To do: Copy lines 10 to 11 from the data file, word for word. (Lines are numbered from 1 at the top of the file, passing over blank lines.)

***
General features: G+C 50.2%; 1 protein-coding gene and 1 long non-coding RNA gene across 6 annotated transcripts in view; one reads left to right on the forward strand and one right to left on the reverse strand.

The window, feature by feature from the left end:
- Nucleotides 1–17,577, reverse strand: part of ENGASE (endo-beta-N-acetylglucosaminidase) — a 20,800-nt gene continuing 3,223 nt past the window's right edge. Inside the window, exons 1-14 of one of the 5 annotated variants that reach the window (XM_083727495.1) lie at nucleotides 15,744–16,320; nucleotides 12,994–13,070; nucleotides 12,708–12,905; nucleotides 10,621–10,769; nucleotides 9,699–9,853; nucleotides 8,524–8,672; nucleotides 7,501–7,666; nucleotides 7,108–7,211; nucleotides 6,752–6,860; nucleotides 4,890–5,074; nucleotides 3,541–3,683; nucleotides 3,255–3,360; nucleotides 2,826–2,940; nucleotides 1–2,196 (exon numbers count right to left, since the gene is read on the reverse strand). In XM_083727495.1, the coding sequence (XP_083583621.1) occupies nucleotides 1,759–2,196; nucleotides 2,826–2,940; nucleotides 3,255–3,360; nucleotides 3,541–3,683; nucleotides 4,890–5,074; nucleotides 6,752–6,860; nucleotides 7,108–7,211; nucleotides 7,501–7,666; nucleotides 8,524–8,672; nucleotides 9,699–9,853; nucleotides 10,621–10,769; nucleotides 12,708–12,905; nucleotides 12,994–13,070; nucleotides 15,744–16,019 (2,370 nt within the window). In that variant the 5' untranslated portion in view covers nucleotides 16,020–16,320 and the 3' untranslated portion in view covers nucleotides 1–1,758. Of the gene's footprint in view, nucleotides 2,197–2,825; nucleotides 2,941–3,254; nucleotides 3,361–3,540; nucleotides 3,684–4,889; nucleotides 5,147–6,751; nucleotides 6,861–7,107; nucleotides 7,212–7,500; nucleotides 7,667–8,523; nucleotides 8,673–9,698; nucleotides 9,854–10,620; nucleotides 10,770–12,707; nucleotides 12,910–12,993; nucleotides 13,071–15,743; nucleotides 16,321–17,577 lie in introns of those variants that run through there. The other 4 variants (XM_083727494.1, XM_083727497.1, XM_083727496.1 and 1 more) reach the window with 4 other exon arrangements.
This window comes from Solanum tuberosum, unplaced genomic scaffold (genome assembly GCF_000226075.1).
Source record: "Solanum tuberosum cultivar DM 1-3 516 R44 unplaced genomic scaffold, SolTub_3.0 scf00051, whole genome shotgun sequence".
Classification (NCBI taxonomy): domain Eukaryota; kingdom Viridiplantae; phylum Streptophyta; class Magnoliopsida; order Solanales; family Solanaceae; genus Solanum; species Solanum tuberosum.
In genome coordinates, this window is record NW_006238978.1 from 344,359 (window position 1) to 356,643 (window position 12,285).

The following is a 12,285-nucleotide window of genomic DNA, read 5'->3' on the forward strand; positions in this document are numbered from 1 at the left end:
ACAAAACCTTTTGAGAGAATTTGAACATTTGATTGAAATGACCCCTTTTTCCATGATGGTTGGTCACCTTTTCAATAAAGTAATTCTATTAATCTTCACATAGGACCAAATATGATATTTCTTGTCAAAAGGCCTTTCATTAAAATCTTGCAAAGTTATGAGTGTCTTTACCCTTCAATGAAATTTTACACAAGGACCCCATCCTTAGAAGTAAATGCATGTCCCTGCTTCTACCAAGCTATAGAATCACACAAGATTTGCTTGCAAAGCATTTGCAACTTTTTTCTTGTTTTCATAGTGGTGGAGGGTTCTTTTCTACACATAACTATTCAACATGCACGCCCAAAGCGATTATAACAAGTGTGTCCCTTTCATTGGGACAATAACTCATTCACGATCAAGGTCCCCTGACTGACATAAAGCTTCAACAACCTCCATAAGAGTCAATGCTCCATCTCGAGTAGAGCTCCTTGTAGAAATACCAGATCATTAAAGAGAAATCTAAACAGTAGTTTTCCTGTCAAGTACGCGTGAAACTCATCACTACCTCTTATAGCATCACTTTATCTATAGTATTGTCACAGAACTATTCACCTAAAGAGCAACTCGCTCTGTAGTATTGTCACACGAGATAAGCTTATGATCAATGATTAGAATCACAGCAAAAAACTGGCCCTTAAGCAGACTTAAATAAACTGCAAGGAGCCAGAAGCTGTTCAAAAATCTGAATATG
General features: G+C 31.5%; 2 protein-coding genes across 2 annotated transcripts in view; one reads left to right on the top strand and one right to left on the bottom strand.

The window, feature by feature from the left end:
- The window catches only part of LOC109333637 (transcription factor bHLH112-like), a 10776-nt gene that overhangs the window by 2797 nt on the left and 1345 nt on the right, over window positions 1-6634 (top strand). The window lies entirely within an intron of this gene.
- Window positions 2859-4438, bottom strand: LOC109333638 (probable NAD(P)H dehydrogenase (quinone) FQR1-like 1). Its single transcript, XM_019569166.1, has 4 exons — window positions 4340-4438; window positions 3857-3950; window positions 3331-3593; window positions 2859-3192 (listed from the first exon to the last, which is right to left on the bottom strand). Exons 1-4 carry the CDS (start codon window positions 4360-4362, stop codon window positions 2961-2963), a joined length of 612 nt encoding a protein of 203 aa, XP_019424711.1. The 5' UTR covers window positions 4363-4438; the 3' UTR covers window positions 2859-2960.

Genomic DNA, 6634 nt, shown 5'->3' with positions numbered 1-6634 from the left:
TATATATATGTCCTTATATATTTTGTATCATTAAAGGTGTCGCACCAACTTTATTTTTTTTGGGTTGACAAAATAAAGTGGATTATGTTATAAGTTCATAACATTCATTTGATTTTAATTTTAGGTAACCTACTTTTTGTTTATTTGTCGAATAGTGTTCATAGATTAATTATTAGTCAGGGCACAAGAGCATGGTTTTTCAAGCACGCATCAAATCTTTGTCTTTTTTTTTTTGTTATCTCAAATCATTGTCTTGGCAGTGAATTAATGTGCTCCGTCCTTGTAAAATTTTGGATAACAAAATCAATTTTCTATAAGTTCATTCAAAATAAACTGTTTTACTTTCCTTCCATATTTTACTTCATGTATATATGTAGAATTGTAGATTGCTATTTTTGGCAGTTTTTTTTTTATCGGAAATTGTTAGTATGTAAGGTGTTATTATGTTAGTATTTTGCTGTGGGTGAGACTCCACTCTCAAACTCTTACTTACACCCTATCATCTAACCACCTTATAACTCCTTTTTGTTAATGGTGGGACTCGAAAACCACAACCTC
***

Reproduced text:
General features: G+C 31.5%; 2 protein-coding genes across 2 annotated transcripts in view; one reads left to right on the top strand and one right to left on the bottom strand.

The window, feature by feature from the left end: